Race in Turn of the Century America - Essay Example

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This paper identifies and discusses the specific states and national policies that encouraged “the problem of color-line” in relation to American immigrants and African Americans through the First World War. It describes how the racial ideas influenced the acceptance of immigrants…
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Race in Turn of the Century America
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Race in Turn of the Century America Race in Turn of the Century America The early twentieth century marked a time of mixed political and social developments for the United States. This nation was characterized by a unified government with clashing of beliefs between the Southerners and the Northerners. These beliefs divided the country into two regions, which are the Northern and Southern regions. Racial equality is one of the leading factors, which made the U.S. remain divided after the First World War. According to W. E. B. Du Bois, “problem of color-line” is the key cause of the twentieth century’s problems (King & Ruggles, 1990). In his statement, Du Bois was particularly referring to the lack of black’s equality. However, it is necessary to note that “color-line” also affected Native Americans and Immigrants. This paper identifies and discusses the specific states and national policies that encouraged “the problem of color-line” in relation to American immigrants and African Americans through the First World War. It also describes how the racial ideas influenced the acceptance of immigrants within the American culture, and as a justification for the American imperialism in the 1920’s.
The problem of racial confusion was quickly becoming a serious issue, in the early twentieth century. This is because of the lack of a unified government, which would establish common grounds with racial equity and rights (King & Ruggles, 1990). After the end of the Civil War, eleven Southern States introduced national policies that further supported “the problem of color-line”, in relation to immigrants and African Americans, through the First World War. For example, ten southern states introduced laws prohibiting the mixing of races in ferries, railways, and steamboats (King & Ruggles, 1990). For instance, Atlanta, from 1908, introduced racially segregated elevators. Additionally, taxicabs were separated in Florida, Birmingham, Jacksonville, and Mississippi, Alabama. Similarly, it was illegal for Black and white baseball clubs to play, in proximity, in Atlanta (King & Ruggles, 1990). Change in welfare policy, after civil wars also promoted “the problem of color-line”. The Northern changed the social welfare policy to provide government assistances equally, and help recipients become self-independence (King & Ruggles, 1990). This policy was rejected, in the South because it gave both the African Americans and immigrants an opportunity to receive same services as the whites. This made the Southerners to further entrenchment of racism and slavery as a sign of disrespect to the Northerners, who defeated them in the civil wars. The Southern States that encouraged racism include Mississippi, South Carolina, North Carolina, Texas, Louisiana, Alabama, Georgia, Arkansas, Virginia, Tennessee, and Florida (King & Ruggles, 1990).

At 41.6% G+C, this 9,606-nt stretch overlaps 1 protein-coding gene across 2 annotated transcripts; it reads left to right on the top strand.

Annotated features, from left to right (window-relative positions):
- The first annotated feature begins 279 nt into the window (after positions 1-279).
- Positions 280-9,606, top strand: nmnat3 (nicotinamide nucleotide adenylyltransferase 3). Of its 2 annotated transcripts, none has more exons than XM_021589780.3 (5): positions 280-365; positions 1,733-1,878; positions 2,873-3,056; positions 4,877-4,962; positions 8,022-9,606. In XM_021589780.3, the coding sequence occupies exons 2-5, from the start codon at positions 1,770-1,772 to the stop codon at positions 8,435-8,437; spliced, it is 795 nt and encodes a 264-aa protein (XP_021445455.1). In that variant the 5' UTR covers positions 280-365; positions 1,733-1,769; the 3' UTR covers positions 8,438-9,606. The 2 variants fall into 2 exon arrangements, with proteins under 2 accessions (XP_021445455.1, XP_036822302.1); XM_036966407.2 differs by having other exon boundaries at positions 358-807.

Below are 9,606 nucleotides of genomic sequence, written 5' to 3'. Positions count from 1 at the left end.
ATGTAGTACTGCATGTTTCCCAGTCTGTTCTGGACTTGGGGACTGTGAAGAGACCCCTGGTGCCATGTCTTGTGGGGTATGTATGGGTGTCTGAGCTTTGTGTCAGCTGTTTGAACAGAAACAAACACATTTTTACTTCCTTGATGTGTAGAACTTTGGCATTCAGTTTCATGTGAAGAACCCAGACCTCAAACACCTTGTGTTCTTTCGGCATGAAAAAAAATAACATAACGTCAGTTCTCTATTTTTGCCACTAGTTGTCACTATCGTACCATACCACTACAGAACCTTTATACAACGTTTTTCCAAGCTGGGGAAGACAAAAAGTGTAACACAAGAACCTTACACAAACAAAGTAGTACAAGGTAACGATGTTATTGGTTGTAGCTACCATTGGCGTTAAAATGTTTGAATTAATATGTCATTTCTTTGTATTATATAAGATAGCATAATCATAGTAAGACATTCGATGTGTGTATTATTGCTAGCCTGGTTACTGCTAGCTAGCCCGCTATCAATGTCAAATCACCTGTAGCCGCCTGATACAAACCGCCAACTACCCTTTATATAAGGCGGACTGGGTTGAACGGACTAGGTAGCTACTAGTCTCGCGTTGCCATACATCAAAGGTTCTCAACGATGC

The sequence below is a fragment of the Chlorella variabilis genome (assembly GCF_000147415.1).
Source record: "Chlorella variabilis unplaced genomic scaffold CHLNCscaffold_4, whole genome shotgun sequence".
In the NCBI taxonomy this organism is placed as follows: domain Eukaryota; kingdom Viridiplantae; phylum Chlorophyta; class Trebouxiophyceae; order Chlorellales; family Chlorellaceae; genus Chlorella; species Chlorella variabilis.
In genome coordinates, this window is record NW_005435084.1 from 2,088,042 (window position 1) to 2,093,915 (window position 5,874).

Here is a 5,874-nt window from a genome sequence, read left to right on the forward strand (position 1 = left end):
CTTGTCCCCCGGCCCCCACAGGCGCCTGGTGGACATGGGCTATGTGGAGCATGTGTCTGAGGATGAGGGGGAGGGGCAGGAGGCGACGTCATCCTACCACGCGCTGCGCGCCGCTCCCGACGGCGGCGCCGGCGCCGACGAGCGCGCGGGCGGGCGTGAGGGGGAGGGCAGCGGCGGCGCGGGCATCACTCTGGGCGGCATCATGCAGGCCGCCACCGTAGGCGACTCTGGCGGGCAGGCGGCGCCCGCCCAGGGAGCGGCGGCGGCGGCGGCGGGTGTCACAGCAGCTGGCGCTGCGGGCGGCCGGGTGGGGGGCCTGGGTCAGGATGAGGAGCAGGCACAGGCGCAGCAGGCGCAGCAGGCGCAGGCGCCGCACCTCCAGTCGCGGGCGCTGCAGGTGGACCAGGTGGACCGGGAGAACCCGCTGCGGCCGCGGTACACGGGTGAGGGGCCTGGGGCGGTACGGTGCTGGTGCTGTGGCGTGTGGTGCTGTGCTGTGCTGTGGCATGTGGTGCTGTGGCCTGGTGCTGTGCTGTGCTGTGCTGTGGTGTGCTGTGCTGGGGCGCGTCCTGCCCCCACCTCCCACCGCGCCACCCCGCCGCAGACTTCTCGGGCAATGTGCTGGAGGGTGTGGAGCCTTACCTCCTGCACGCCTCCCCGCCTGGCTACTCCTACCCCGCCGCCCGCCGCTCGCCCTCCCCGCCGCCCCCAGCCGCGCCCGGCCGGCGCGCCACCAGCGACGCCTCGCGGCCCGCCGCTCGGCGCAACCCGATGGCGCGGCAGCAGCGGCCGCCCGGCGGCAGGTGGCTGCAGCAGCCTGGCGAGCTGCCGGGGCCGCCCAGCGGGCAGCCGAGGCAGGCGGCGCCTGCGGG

The way people are treated within the context of a given culture or society has a direct influence on how they behave and perform, in that society (Polychroniou, 1995). For example, racial ideas were developed, in different parts of the world, to group people into different social groups such as perpetual low status and high class. In the early nineteenth century, The U.S. applied practices and policies created by racial ideas to group people into Native Americans, Europeans, and people of African descent (Polychroniou, 1995). Racial ideas entail myths about human diversity, and the abilities of people to organize themselves into different groups, races. These myths combine physical and behavioral aspects together, in a public domain, thereby improving the understanding of both cultural behavior and biological variations, indicating that they are genetically determined (Polychroniou, 1995). After the American Civil Wars, most black and white intellectuals realized that human behavior is learned while physical outlook is genetically determined. The whites understood also understood that nobody is born with a built-in language or culture (Polychroniou, 1995). Additionally, they argued that an individual’s personalities, temperaments, and dispositions are created within sets of values and meanings, which are known as culture, regardless of his or her genetic propensities (Polychroniou, 1995). With this, in mind, white racist were made to understand that all children can be made to learn and test the reality of white cultures to form who they are. They thus began accepting Immigrants within American culture, and as a justification for the United States imperialism, in the 1990’s.
King M, Ruggles S. (1990). Journal of Interdisplinary History. American Immigration, Fertility, and Race Suicide at the Turn of the Century , 347-369.
Polychroniou C. (1995). Rise and Fall of the U.S. Imperialism. Economical and Political Weekly , 54-59. Read More
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